The surname Izumrudov comes from izumrud (emerald). Izumrud (1907) is a story by Kuprin (Izumrud is a racehorse). Kuprin’s short novel Granatovyi braslet (“The Garnet Bracelet,” 1911) was first published in the almanac Zemlya (Land).
rab – slave; in a letter of Jan. 7, 1889, to Suvorin Chekhov offers Suvorin a theme for a short story whose hero is a young man who squeezes the slave out of himself:
Что писатели-дворяне брали у природы даром, то разночинцы покупают ценою молодости. Напишите-ка рассказ о том, как молодой человек, сын крепостного, бывший лавочник, певчий, гимназист и студент, воспитанный на чинопочитании, целовании поповских рук, поклонении чужим мыслям, благодаривший за каждый кусок хлеба, много раз сечённый, ходивший по урокам без калош, дравшийся, мучивший животных, любивший обедать у богатых родственников, лицемеривший и богу и людям без всякой надобности, только из сознания своего ничтожества, — напишите, как этот молодой человек выдавливает из себя по каплям раба и как он, проснувшись в одно прекрасное утро, чувствует, что в его жилах течёт уже не рабская кровь, а настоящая человеческая...
What writers belonging to the upper class have received from nature for nothing, plebeians acquire at the cost of their youth. Write a story of how a young man, the son of a serf, who has served in a shop, sung in a choir, been at a high school and a university, who has been brought up to respect everyone of higher rank and position, to kiss priests’ hands, to reverence other people’s ideas, to be thankful for every morsel of bread, who has been many times whipped, who has trudged from one pupil to another without galoshes, who has been used to fighting, and tormenting animals, who has liked dining with his rich relations, and been hypocritical before God and men from the mere consciousness of his own insignificance — write how this young man squeezes the slave out of himself, drop by drop, and how waking one beautiful morning he feels that he has no longer a slave’s blood in his veins but a real man’s.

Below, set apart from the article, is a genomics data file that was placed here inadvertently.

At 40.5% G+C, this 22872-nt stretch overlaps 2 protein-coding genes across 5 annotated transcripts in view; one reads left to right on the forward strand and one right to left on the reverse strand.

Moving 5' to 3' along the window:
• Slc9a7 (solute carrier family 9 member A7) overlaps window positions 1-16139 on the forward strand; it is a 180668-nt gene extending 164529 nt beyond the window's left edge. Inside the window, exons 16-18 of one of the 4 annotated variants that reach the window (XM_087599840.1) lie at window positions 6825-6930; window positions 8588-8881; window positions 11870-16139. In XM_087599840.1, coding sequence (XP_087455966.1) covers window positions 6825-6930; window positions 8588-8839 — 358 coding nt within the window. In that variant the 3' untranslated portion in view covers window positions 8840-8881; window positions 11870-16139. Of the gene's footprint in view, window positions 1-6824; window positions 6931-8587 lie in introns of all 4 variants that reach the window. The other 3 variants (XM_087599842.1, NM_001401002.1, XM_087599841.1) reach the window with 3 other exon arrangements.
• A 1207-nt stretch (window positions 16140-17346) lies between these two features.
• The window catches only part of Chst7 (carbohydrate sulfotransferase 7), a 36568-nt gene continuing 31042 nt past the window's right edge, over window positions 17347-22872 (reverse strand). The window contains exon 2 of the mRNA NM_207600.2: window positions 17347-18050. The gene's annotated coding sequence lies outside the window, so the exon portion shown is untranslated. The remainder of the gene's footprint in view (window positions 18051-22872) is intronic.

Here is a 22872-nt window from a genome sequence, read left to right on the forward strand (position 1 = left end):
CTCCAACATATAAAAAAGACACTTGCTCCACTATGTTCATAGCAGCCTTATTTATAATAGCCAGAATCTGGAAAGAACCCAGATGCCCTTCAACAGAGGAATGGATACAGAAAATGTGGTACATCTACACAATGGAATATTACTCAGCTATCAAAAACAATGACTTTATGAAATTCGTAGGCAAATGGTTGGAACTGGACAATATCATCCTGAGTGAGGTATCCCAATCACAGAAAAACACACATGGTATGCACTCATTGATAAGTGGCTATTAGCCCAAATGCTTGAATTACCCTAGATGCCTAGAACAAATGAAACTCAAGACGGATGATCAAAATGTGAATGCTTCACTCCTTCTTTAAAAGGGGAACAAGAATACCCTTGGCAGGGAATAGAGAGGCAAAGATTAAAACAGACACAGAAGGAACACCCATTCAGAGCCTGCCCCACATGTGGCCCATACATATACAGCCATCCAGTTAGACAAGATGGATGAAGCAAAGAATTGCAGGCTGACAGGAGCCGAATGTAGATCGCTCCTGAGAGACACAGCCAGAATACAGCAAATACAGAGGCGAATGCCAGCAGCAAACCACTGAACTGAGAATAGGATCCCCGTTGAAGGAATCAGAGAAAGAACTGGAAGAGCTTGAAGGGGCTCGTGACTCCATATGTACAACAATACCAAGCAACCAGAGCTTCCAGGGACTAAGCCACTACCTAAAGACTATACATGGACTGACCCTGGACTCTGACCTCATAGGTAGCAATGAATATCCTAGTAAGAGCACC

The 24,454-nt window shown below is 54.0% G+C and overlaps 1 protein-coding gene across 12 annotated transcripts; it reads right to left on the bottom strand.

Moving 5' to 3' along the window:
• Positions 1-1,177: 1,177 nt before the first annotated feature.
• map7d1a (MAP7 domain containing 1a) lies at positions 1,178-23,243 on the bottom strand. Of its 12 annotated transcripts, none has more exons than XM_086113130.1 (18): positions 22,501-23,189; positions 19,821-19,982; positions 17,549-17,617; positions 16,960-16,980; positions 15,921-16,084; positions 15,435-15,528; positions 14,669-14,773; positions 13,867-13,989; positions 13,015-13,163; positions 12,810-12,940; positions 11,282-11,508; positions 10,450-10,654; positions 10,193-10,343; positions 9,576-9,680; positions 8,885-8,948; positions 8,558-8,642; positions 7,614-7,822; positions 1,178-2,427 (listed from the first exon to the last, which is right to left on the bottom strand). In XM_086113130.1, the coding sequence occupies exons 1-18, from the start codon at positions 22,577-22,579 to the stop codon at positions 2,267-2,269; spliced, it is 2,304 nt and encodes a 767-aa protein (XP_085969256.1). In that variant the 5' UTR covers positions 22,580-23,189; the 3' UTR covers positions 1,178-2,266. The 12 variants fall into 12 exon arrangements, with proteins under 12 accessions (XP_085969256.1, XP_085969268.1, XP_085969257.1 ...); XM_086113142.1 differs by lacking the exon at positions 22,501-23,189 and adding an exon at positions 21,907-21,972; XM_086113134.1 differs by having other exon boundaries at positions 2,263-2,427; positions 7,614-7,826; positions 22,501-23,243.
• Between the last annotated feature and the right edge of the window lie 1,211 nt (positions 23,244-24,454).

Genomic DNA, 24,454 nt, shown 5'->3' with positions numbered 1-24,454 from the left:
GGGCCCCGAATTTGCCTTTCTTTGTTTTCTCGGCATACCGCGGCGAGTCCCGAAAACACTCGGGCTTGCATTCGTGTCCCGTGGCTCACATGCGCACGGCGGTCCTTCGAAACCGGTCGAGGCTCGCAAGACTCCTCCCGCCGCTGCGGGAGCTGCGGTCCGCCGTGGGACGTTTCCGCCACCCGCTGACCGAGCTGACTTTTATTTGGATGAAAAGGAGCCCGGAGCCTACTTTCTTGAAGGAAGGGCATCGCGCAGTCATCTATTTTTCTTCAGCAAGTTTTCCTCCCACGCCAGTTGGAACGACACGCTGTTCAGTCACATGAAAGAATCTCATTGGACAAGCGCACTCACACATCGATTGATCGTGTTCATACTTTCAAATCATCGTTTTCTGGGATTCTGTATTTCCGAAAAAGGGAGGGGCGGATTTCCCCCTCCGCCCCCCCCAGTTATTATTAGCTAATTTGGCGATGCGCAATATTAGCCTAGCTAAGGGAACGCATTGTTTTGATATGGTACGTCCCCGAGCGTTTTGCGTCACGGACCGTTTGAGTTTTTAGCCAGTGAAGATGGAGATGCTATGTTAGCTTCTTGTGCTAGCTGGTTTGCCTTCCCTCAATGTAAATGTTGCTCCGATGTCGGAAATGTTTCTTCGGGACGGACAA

Rab is bar in reverse. He [Van] headed for the bar, and as he was in the act of wiping the lenses of his black-framed spectacles, made out, through the optical mist (Space’s recent revenge!), the girl whose silhouette he recalled having seen now and then (much more distinctly!) ever since his pubescence, passing alone, drinking alone, always alone, like Blok’s Incognita. (3.3)
In the same chapter of Ada Van mentions Alphonse Cinq (a concierge at Alphonse Four whose nickname seems to hint at Alfonsinka, as Arkadiy calls Lambert’s mistress Alphonsine, a Parisian girl, in Dostoevski’s “Adolescent”): The Bourbonian-chinned, dark, sleek-haired, ageless concierge, dubbed by Van in his blazer days ‘Alphonse Cinq,’ believed he had just seen Mlle Veen in the Récamier room where Vivian Vale’s golden veils were on show.
One of Blok’s poems begins: Ya prigvozhdyon k traktirnoy stoyke… (“I’m nailed to the tavern counter…” 1908). In the last line Blok says that his soul is p’yanym p’yana (drunk and dazed).
ona – she; To byla ona! (“That was she!” 1886) is a story by Chekhov